Getting clever about CQ

To develop an international career you need to sip from the great global cup of culture. We explore how to do it – or help your kids to.


Early exposure to different ways of viewing the world is key to developing cultural intelligence.


The rise of the globalised workforce presents enormous opportunities for those keen to engage in a world of work beyond their local area. But it takes more than merely a will to break free and a few minutes spent firing off emails to international recruiters.

Increasingly, it relies on having a broad understanding of different societies, or what some people call “cultural intelligence” (or CQ). But what exactly is that and how you do get it? And just as important, does it come with a price tag?


Never too soon

Early exposure to the wider world is the key, says Professor Chris Earley, author and dean of UTS Business School. “Varied social circles in school and travel abroad are opportunities for children to interact with people from diverse backgrounds,” Earley says. “Learning a foreign language and studies about other ways of life also help children broaden their experiences and help them gain a more cognitively flexible frame of mind.”

Earley says that in a world in which education and skills training are focused on digital aptitude, soft skills such as cultural intelligence are far from redundant.

“Automation and artificial intelligence will complement the impact of CQ in the workplace,” he says. “For example, the receptivity and openness on introducing these systems requires an appreciation of how individuals from diverse backgrounds work together and adapt to new technologies.”


Broad horizons

Recent research by the British Council, the UK’s international organisation for cultural relations and educational opportunities, says 74% of chief executives in the UK believe Western nations are in danger of being left behind by emerging economies unless young people learn to think globally.

“Our education systems are expert at teaching young people about the world, but it takes a courageous and intelligent educator to facilitate learning with the world,” says Julia Handelman-Smith, program head of internationalism at the British Council.

“Early experiences also broaden horizons for future work – those exposed to other countries and cultures have a greater awareness and can aspire to opportunities in the future. As an individual learns to recognise and embrace different perspectives on the world, they develop greater curiosity, resilience and adaptability.”


Thinking big

Handelman-Smith believes there is mutual responsibility for institutions and employers to join forces to ensure we have the workforce we need.

“English still dominates the global marketplace and international institutions, meaning many more speakers of other languages are learning English to get ahead. This means that those with only one language – English – are increasingly at a disadvantage,” she says.

“It is also important to embrace the non-formal sector in the possibilities of international work. International collaboration in culture and sport outside of school and college can open up new worlds, often with young people who have disengaged from formal learning,” she adds.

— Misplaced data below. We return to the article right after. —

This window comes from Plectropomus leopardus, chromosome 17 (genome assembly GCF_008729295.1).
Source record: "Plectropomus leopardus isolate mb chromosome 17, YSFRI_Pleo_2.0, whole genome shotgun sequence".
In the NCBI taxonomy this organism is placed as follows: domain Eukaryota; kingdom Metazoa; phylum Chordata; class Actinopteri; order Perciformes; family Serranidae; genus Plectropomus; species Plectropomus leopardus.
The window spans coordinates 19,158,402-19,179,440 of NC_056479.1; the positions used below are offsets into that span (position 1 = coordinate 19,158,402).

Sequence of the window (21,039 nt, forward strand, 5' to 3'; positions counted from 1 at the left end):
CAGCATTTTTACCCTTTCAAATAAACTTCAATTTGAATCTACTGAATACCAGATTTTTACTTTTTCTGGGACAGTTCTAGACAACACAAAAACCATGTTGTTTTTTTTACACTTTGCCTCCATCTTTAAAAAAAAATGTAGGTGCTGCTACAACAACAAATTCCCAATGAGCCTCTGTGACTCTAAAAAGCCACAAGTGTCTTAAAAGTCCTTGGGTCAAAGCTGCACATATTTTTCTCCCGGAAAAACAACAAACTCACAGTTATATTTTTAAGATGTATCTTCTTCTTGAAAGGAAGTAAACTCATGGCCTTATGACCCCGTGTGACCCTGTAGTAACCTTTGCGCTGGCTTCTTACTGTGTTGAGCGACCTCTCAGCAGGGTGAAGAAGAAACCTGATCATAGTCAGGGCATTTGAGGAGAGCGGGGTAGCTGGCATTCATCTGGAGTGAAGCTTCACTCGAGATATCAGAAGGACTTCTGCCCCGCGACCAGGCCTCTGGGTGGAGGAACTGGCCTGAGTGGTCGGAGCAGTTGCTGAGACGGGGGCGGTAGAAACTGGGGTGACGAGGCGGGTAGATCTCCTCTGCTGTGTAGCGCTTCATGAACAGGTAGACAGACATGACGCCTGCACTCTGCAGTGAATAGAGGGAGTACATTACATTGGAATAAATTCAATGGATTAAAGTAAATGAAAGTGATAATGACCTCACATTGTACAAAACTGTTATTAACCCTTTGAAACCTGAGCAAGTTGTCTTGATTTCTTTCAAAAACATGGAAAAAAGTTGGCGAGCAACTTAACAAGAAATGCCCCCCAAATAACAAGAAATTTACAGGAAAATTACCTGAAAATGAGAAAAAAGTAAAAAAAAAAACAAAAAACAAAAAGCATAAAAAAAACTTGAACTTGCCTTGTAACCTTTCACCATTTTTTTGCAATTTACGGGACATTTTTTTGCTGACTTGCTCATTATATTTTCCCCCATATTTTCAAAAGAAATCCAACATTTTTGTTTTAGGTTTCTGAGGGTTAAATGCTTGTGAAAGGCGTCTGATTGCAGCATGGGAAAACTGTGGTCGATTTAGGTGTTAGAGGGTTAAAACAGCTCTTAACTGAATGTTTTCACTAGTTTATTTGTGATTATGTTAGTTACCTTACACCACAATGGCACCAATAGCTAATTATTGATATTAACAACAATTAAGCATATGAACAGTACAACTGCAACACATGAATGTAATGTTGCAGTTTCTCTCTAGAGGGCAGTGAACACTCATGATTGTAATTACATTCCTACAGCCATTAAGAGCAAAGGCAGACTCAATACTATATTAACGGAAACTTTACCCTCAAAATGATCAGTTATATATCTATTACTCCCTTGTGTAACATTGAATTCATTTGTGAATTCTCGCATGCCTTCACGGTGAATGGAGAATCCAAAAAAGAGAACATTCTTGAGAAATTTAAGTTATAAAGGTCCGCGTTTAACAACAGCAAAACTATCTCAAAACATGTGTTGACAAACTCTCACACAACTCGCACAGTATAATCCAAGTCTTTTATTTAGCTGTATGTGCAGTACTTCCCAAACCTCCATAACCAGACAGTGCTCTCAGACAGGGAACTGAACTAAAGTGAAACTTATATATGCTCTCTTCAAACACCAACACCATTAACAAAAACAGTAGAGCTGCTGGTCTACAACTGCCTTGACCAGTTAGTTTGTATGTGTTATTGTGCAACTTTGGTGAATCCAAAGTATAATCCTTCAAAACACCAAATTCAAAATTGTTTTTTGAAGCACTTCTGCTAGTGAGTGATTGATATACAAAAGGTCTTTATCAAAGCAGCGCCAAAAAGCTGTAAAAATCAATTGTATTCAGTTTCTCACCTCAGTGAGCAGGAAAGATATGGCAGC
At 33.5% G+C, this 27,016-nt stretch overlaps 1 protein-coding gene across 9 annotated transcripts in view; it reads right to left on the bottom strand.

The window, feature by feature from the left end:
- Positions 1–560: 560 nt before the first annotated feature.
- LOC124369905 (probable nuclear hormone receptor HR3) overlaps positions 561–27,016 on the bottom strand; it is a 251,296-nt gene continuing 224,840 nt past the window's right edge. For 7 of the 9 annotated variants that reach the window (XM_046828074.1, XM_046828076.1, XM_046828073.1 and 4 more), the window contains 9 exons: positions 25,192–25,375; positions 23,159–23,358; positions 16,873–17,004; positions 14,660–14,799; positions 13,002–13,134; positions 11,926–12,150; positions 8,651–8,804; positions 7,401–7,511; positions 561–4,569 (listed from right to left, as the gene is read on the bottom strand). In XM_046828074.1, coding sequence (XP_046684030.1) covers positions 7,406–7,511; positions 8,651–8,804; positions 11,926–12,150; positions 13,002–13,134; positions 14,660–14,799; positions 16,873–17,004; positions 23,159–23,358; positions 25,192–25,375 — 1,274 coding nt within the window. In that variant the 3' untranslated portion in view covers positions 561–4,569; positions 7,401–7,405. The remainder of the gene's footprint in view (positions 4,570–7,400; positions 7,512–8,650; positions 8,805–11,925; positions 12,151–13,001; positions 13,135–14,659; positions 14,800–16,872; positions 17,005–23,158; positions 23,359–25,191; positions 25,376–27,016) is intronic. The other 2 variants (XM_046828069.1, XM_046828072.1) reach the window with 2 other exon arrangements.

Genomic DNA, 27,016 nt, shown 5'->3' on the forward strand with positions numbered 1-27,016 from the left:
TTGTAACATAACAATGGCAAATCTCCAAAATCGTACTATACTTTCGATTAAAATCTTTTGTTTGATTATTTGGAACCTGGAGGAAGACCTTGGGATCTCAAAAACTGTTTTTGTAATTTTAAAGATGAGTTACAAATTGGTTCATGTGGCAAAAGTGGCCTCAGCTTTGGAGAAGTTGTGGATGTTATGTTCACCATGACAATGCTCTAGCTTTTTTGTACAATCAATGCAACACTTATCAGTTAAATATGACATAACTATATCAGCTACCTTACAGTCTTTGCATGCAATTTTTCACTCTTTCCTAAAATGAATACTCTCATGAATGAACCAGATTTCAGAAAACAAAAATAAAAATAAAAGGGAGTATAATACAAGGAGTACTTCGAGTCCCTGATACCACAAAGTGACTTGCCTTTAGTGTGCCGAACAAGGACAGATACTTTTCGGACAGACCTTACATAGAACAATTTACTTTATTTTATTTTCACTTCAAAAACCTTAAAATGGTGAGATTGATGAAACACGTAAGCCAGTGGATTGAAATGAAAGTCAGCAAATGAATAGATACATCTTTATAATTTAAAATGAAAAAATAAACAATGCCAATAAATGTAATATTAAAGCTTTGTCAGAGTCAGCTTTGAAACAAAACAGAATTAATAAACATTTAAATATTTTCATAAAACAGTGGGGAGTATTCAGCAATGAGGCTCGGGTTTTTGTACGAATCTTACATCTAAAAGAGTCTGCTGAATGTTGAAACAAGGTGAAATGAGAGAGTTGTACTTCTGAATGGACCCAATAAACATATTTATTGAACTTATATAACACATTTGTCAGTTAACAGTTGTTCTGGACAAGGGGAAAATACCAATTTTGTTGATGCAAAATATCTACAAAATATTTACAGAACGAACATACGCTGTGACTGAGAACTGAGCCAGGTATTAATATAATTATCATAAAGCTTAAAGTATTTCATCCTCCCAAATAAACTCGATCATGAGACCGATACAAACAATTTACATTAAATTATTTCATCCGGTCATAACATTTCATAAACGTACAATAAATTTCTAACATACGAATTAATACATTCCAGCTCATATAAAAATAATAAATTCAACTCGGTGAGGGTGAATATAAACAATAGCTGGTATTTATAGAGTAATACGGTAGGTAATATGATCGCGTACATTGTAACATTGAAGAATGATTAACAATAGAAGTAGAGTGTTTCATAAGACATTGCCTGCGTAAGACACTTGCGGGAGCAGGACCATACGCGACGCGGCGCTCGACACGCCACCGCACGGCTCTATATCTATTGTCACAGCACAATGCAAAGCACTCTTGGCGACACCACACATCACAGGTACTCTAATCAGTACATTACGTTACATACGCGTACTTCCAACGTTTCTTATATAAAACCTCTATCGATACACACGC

Although globalisation often comes with socioeconomic barriers, there are ways to find the benefits of other cultures without leaving home.

“Opportunities for international work ‘at home’ – whether through virtual connections overseas or by drawing on the experiences of those from other countries living here or visiting – both expand opportunities for young people and strengthen the impact of mobility overseas,” Handelman-Smith says.


What it costs

With experts agreeing that education is the key to acquiring cultural intelligence, parents may need to start thinking beyond the classroom.

A recent report into the cost of tuition in Australia by ASG Education says it has risen by 61 per cent in the past decade, while wages have only grown 34 per cent in the same period. “For a child born in 2018, the estimated cost of a private education across metropolitan Australia is $475,3421,” the report says. “The forecast cost of a faith-based education is $240,679 per child, while the estimated cost of a government education is $66,320.”

Another Australian study found that while tertiary entrance scores are boosted by a better quality of education at high-fee private schools, graduates of non-elite and co-educational schools do better at university than graduates of elite and single-sex schools.

“High private-school fees may not be buying effective education,” says researcher Barbara Preston of the University of Canberra, but notes that there are “no definitive explanations” for findings to date.

Some families are eschewing private education and using the money they would have spent on fees for tutoring, extracurricular activities and overseas trips for the family.

Earley agrees that while the benefits of a global mindset are unequivocal, how to quantify them is less certain. He says that running the numbers on future global work prospects is fraught and there are other factors that play into the success of an international career. “Costing CQ and cultural adaptability is difficult,” he says. “The focus should be on effectiveness, such as working quickly and effectively in new contexts.”

26 March 2018